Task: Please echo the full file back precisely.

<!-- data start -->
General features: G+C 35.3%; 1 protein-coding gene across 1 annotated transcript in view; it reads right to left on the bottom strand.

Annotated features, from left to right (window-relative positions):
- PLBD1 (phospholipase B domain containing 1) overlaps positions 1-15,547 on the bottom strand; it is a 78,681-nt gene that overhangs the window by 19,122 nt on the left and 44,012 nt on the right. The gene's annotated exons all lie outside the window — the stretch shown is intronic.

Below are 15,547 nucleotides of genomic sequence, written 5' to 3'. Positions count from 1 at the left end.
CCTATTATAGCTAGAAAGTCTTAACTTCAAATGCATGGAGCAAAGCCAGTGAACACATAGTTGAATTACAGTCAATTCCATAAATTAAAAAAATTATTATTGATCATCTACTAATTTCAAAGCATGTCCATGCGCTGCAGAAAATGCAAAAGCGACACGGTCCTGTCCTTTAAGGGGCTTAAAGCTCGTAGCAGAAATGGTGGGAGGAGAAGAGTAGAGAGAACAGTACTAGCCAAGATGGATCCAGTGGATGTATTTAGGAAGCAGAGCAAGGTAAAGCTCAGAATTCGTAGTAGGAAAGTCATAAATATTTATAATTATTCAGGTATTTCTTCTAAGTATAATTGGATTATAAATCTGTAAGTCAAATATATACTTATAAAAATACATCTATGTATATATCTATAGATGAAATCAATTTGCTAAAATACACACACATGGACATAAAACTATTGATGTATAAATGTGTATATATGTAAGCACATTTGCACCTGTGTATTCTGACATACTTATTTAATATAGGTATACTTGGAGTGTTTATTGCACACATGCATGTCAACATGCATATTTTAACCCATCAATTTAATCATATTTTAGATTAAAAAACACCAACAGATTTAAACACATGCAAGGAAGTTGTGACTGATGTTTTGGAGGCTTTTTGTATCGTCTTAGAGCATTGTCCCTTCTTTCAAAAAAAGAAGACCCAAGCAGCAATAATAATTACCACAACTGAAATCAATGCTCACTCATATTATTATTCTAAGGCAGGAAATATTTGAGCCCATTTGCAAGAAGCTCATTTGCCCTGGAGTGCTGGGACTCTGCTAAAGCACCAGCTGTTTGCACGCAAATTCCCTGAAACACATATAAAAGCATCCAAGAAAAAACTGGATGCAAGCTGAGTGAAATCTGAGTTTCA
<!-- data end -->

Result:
General features: G+C 35.3%; 1 protein-coding gene across 1 annotated transcript in view; it reads right to left on the bottom strand.

Annotated features, from left to right (window-relative positions):
- PLBD1 (phospholipase B domain containing 1) overlaps positions 1-15,547 on the bottom strand; it is a 78,681-nt gene that overhangs the window by 19,122 nt on the left and 44,012 nt on the right. The gene's annotated exons all lie outside the window — the stretch shown is intronic.

Below are 15,547 nucleotides of genomic sequence, written 5' to 3'. Positions count from 1 at the left end.
CCTATTATAGCTAGAAAGTCTTAACTTCAAATGCATGGAGCAAAGCCAGTGAACACATAGTTGAATTACAGTCAATTCCATAAATTAAAAAAATTATTATTGATCATCTACTAATTTCAAAGCATGTCCATGCGCTGCAGAAAATGCAAAAGCGACACGGTCCTGTCCTTTAAGGGGCTTAAAGCTCGTAGCAGAAATGGTGGGAGGAGAAGAGTAGAGAGAACAGTACTAGCCAAGATGGATCCAGTGGATGTATTTAGGAAGCAGAGCAAGGTAAAGCTCAGAATTCGTAGTAGGAAAGTCATAAATATTTATAATTATTCAGGTATTTCTTCTAAGTATAATTGGATTATAAATCTGTAAGTCAAATATATACTTATAAAAATACATCTATGTATATATCTATAGATGAAATCAATTTGCTAAAATACACACACATGGACATAAAACTATTGATGTATAAATGTGTATATATGTAAGCACATTTGCACCTGTGTATTCTGACATACTTATTTAATATAGGTATACTTGGAGTGTTTATTGCACACATGCATGTCAACATGCATATTTTAACCCATCAATTTAATCATATTTTAGATTAAAAAACACCAACAGATTTAAACACATGCAAGGAAGTTGTGACTGATGTTTTGGAGGCTTTTTGTATCGTCTTAGAGCATTGTCCCTTCTTTCAAAAAAAGAAGACCCAAGCAGCAATAATAATTACCACAACTGAAATCAATGCTCACTCATATTATTATTCTAAGGCAGGAAATATTTGAGCCCATTTGCAAGAAGCTCATTTGCCCTGGAGTGCTGGGACTCTGCTAAAGCACCAGCTGTTTGCACGCAAATTCCCTGAAACACATATAAAAGCATCCAAGAAAAAACTGGATGCAAGCTGAGTGAAATCTGAGTTTCA